it, and the huddle-together of its little feet. The other child's calm indifference, being thoroughly wrapped up in delight with his father's pipe, is curiously and characteristically in contrast with the dolor of the little invalid, and its introduction a capital thought of the artist.
ANAIK TIMOR, THE SORCERESS. [AVING occasion while staying at Pontrieux to visit Tréguier, I took a cross-road which I had traversed before, and which I calculated would bring me to my destination before evening. In this I found my memory had deceived me, for night overtook me before I had accomplished a third of my journey, and I became fearful of losing myself among the various by-paths, which in the darkness it was difficult to distinguish one from the other. To add to my embarrassment, the wind rose and the snow began to fall.
I had just reached a sort of moor, covered with heath, over which the wind swept with a sullen roar, and which offered no shelter from its relentless fury. Enveloped in my fur-cloak, I bent my head to the storm, and continued to struggle along the uneven path. Turn what way I would, I could see nothing but a white moving cloud, which seemed to confound both heaven and earth. Momentarily, however, the storm would abate, and the wind sink so as to enable me to distinguish the murmur of a distant waterfall, or the plaintive howls of famished wolves: then, again, the blast would overtake me, groaning and moaning until all was lost in one great roar.
I had at first a sort of proud enjoyment in battling with the whirlwinds, which tossed like the waves of the sea around me; but insensibly cold and fatigue lessened my ardor, and I began to look out anxiously for some shelter. By good fortune the path I had continued to follow now began to dip into a narrow gorge, where I was soon able to distinguish the outlines of several leafless trees; and as I proceeded, I seemed to leave the storm behind me. At last I arrived at the entrance of a narrow valley, where the noise of the storm, deadened by the surrounding mountains, reached me only as an echo; the snow also fell less heavily. I raised my head, glad to breathe freely once more.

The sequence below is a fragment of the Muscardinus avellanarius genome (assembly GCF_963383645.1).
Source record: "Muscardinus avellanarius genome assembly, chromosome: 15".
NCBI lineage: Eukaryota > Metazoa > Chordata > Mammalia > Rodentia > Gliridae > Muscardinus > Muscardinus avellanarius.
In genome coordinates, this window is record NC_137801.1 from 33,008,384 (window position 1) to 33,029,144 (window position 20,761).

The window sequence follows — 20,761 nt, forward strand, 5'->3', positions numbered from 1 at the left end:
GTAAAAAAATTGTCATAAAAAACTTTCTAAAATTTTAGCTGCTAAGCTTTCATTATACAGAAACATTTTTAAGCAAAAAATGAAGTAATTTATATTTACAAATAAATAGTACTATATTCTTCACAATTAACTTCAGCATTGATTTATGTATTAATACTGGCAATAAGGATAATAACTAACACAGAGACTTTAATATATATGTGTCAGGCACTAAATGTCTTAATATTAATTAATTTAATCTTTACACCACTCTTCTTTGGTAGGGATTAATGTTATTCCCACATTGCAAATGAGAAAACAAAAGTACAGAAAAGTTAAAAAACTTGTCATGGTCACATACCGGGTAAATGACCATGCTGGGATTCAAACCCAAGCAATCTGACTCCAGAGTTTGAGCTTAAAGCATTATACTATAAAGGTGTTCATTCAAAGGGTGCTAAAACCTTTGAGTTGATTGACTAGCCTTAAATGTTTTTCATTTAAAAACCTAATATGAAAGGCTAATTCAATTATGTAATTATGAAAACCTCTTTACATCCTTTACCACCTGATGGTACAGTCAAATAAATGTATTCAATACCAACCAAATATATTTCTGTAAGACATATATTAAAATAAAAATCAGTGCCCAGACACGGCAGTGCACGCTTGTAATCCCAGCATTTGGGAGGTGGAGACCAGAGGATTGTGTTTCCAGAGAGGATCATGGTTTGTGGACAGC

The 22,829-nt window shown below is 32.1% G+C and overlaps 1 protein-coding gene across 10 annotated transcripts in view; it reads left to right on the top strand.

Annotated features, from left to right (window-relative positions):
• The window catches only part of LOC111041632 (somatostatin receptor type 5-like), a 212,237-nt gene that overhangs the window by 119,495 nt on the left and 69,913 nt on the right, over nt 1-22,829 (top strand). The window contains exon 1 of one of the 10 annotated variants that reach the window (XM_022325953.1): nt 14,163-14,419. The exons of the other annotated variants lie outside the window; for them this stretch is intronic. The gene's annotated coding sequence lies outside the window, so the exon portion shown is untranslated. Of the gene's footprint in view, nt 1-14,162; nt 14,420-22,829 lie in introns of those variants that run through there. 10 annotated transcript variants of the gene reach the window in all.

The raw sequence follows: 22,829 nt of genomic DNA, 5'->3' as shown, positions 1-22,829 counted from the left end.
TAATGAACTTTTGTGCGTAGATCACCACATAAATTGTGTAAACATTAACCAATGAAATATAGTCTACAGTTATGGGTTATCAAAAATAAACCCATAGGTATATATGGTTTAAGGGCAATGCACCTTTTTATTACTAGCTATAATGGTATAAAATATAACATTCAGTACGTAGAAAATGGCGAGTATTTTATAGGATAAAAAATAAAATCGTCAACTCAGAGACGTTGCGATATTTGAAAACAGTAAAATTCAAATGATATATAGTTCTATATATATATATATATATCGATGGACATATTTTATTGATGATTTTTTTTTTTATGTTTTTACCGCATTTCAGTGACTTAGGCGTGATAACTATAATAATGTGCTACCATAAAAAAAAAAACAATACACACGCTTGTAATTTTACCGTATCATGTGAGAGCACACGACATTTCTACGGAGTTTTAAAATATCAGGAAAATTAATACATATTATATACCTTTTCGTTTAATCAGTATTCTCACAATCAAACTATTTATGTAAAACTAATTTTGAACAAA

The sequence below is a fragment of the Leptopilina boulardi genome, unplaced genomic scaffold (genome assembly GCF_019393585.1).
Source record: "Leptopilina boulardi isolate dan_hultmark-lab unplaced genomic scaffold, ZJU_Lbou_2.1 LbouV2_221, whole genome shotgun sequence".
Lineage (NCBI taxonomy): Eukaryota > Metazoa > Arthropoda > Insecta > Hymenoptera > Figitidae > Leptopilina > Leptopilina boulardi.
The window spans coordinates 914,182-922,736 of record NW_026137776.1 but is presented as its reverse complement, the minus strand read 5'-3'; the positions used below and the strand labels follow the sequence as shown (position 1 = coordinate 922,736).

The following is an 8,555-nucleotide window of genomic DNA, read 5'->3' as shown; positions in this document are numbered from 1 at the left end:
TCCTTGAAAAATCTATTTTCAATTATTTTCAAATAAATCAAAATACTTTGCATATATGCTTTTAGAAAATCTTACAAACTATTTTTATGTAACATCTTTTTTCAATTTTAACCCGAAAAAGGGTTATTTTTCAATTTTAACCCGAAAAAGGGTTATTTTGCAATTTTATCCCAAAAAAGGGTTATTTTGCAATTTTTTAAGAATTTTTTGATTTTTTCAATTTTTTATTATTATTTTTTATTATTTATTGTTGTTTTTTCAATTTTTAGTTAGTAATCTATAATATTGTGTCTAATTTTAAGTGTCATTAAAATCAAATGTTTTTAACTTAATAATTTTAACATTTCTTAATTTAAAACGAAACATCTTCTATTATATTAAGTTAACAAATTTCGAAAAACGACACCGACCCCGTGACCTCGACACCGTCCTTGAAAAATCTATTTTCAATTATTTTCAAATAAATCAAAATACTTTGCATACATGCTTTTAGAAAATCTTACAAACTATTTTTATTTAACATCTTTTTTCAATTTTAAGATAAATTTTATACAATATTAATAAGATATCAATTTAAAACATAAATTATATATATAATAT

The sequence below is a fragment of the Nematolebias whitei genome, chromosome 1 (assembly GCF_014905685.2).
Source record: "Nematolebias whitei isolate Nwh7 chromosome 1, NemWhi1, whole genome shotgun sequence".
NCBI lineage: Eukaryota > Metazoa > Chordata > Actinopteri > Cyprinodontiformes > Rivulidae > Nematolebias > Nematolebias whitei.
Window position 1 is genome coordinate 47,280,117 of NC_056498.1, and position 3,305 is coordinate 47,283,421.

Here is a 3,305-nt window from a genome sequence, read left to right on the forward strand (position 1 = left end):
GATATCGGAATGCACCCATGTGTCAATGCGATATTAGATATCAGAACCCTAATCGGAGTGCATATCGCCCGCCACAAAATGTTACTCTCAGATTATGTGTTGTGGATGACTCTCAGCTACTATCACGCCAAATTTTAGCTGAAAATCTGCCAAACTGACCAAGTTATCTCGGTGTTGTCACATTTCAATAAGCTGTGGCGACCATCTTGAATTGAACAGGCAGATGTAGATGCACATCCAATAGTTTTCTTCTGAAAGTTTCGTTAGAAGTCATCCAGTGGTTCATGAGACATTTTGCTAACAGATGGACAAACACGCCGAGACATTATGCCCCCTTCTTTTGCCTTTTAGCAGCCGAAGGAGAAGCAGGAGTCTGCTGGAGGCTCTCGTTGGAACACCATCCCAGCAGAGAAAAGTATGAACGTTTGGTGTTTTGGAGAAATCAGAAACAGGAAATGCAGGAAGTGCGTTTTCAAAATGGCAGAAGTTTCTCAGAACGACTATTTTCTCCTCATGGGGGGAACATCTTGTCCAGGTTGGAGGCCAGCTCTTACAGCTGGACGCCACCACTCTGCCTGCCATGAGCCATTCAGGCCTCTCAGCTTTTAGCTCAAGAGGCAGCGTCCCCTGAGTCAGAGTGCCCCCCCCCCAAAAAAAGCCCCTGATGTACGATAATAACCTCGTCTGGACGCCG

I knew by experience that the valley
must contain habitations. A washingshed and a solitary oven soon confirmed me in this belief; and a few steps further I perceived a hamlet, composed of about a dozen cabins. The first which I approached was dark and empty; but, guided by the murmur of voices, I reached one standing by itself, and pushing open the door, found myself in the midst of a Breton filerie, (spinning party.) A dozen women, crouched upon their heels around a blazing fire of furze, were turning their spindles, chatting and singing the while. Several children lay at their feet asleep; and a young mother, seated in the most distant corner of the hearth, was suckling a newborn infant, murmuring in a low voice a cradle-song. On my entrance they all turned round; I had stopped at the threshold to shake off the snow with which I was covered, and now placed my stick near the door, in accordance with the custom of the country. The mistress of the house understood by this that I demanded shelter.
"The blessing of God be upon all here,” said I, advancing to meet her.
"And on you," she replied, with Armorican brevity.
"A shroud covers the moor, and wolves themselves could not find their way."
"Houses were made for Christians."
Uttering these words the peasant-woman motioned me to the hearth. All the spinners made way for me; and I took my seat by the young mother, while the mistress of the hut threw upon the fire an armfull of dry brambles. A long silence ensued, the laws of Breton hospitality forbidding the host to question a guest until he has himself spoken. At last I asked how far I was from Tréguier.
"Three leagues and two thirds of another," answered the peasant-woman; "but the waters are out, and the road is dangerous without a guide."
"Will one of your men serve me as such?"